Olivier Malingue was founded on London's New Bond Street in 2016 to bring key historical works into contemporary curatorial frameworks. With access to a wide range of Impressionist, Modern, Surrealist, Post-war and Contemporary works, the gallery presents a considered exhibition programme which intelligently combines works from different historical contexts.
The gallery was inaugurated with a solo show by established Korean Dansaekhwa artist Cho Yong-Ik, with further exhibitions including the first UK solo show of Japanese contemporary artist Makoto Ofune and three group exhibitions of modern masters including works by Alexander Calder, Jean Dubuffet, Wassily Kandinsky, Fernand Léger, Francis Picabia and Pablo Picasso.
In 2018, the gallery presented Surrealism: A Conversation, showing works by some of the most significant figures within the Surrealist movement, including Jean Arp, Salvador Dalí, Óscar Domínguez, Max Ernst, René Magritte, Roberto Matta and Yves Tanguy. In October, the gallery presented Suspension: A History of Abstract Hanging Sculpture 1918 - 2018, bringing together more than 50 works related to this little-known sculptural genre, produced by 30 artists, including Louise Bourgeois, Marcel Duchamp, Yves Klein and Alexander Rodchenko, across two exhibitions, at Olivier Malingue in London, and Palais d'Iéna in Paris.
In 2019, the gallery programme opened with the exhibition, Modern and Surreal, including works by Victor Brauner, Paul Delvaux, Max Ernst, Jean Fautrier, Fernand Léger, Heinz Mack, Roberto Matta, Pablo Picasso and Kees Van Dongen. In April, the gallery presented Abstract or not, which included works by Georges Braque, Nicolas De Staël, Raymond Hains, Alain Jacquet, Joan Mitchell, Judit Reigl, Jean-Paul Riopelle and Maria Helena Vieira da Silva. In October, the gallery presented L'Empreinte, a group show which focused on the theme of the imprint and featured a large 8 metre long mural by French/Vietnamese artist Thu-Van Tran. The exhibition also included works by Eric Baudart, Brassaï, Cai Guo-Qiang, Óscar Domínguez, Jean Dubuffet, Marcel Duchamp, Max Ernst, David Hammons, Yves Klein, Glenn Ligon, Meret Oppenheim, Wolfgang Paalen, Man Ray, Ed Ruscha, Rudolf Stingel, Thu-Van Tran and Christopher Wool.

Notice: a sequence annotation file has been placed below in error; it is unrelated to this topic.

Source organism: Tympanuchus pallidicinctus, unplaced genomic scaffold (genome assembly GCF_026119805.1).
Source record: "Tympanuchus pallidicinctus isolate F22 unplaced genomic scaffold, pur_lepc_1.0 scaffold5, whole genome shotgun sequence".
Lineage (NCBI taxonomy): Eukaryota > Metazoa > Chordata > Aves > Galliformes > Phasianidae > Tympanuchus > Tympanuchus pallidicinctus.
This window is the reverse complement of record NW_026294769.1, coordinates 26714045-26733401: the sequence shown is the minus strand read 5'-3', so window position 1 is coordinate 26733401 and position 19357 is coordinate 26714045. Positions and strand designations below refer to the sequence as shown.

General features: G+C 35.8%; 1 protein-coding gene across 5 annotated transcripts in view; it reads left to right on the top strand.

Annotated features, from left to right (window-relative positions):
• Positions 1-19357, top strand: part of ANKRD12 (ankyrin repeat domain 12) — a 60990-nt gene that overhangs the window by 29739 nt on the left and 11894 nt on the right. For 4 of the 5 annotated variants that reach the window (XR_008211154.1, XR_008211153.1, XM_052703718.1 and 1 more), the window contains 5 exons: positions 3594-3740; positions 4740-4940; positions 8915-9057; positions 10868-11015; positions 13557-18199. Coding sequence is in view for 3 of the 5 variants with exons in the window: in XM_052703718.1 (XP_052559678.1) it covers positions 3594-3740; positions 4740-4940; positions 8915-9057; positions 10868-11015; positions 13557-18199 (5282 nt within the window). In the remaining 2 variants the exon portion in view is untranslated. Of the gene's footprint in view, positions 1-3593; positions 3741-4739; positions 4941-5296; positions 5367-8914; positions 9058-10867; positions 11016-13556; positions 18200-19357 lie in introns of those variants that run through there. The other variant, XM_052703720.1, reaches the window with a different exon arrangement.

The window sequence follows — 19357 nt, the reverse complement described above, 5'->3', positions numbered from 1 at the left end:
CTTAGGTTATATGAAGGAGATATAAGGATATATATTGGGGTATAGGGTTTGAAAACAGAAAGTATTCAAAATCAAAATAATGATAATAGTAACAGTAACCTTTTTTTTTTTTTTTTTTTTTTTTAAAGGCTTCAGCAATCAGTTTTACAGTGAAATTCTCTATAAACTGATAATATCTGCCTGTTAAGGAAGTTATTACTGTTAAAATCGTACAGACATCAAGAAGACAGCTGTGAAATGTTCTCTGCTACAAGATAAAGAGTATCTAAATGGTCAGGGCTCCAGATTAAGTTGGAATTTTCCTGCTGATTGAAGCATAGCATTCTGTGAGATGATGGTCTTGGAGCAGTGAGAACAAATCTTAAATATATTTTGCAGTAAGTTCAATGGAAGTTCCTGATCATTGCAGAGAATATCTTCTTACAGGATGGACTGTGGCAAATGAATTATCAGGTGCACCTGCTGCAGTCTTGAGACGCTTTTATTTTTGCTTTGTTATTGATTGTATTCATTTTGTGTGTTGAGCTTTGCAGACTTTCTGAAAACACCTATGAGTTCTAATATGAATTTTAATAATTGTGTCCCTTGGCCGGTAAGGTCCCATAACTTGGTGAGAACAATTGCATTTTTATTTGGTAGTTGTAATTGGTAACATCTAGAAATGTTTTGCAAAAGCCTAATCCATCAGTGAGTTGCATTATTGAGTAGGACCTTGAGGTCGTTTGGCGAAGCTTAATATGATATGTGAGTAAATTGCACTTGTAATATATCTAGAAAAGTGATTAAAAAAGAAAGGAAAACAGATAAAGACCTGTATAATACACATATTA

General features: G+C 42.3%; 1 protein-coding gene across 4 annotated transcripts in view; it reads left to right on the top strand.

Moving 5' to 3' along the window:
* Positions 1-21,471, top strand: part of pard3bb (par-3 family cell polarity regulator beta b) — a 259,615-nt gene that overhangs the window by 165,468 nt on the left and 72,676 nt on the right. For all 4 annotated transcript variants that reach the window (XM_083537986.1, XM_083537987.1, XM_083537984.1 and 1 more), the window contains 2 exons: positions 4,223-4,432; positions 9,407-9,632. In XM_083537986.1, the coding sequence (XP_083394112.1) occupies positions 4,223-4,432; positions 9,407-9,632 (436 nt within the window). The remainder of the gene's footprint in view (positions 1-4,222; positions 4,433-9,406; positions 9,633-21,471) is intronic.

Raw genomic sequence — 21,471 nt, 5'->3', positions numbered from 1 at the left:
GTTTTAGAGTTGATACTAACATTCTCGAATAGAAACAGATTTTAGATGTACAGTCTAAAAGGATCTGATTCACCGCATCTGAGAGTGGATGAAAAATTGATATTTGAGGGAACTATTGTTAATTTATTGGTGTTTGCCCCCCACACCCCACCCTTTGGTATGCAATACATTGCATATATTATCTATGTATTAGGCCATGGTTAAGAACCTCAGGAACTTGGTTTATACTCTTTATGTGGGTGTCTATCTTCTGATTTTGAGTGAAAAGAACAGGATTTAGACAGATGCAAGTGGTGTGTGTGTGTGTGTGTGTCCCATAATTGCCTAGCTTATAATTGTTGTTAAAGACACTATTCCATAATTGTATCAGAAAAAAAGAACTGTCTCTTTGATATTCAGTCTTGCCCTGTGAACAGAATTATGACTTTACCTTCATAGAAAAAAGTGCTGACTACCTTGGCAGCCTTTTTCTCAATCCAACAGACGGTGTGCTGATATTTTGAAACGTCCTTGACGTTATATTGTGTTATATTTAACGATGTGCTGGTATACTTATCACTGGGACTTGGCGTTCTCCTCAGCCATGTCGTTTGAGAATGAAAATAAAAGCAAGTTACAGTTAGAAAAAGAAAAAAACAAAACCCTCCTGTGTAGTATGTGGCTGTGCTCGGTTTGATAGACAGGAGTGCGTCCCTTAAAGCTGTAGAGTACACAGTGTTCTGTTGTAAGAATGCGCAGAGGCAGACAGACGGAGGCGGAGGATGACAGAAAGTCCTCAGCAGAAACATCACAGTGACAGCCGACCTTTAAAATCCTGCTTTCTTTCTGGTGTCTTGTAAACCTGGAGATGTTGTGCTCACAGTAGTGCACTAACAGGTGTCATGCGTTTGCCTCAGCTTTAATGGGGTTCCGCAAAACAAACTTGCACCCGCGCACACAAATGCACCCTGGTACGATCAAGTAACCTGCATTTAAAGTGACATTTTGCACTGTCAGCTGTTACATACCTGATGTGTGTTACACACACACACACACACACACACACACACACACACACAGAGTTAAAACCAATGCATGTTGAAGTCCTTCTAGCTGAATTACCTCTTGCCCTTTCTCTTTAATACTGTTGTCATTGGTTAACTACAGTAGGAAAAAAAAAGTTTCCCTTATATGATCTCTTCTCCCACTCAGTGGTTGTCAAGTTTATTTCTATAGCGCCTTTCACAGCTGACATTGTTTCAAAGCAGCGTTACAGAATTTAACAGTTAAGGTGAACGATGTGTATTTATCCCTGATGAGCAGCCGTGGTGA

In February 2020, the gallery opened the solo exhibition of Makoto Ofune, the artist's second show at the gallery, which included recent sculptures and paintings that were immersed in an atmosphere that invited quiet contemplation. In September, the gallery presented Nude, an exhibition exploring the role the nude has played in influencing and informing artistic production including works by Marc Chagall, Paul Delvaux, Marlene Dumas, Lucian Freud, Henri Laurens, Henry Moore and Judit Reigl.
The gallery reopened after a winter lockdown in April 2021 with the group show Back to Reality, a physical presentation of the artworks from our online viewing rooms. Artists shown included: Sam Francis, Heinz Mack, Roberto Matta, Taizo Kuroda, Sol Lewitt, Henri Laurens, Henry Moore, Judit Reigl, Ed Ruscha, Tomás Saraceno and Yves Tanguy. In the summer, the gallery opened the exhibition Five Years, which reflected the entirety of the gallery's programme, highlighting artists showcased since the launch in 2016, while looking forward through a selection of unseen works. Exhibited artists included Eric Baudart, Victor Brauner, Alexander Calder, Max Ernst, Laurent Grasso, Alain Jacquet, Wassily Kandinsky, Roberto Matta, Henry Moore, François Morellet, Makoto Ofune, Francis Picabia, Pablo Picasso and Judit Reigl. In September, the gallery presented In Absentia, a group show exploring the intermediary positions between the dichotomous concepts of 'presence' and 'absence'. The show included works by Nobuyoshi Araki, Jean Fautrier, Lucio Fontana, Sheree Hovsepian, Anish Kapoor, Jacob Kassay, Robert Longo, Adam McEwen, Makoto Ofune, Pierre Soulages, Robert Therrien and Christopher Wool.
Through his programme Olivier Malingue builds on over 20 years of expertise dealing with key pieces by internationally acclaimed masters from the 19th and 20th centuries.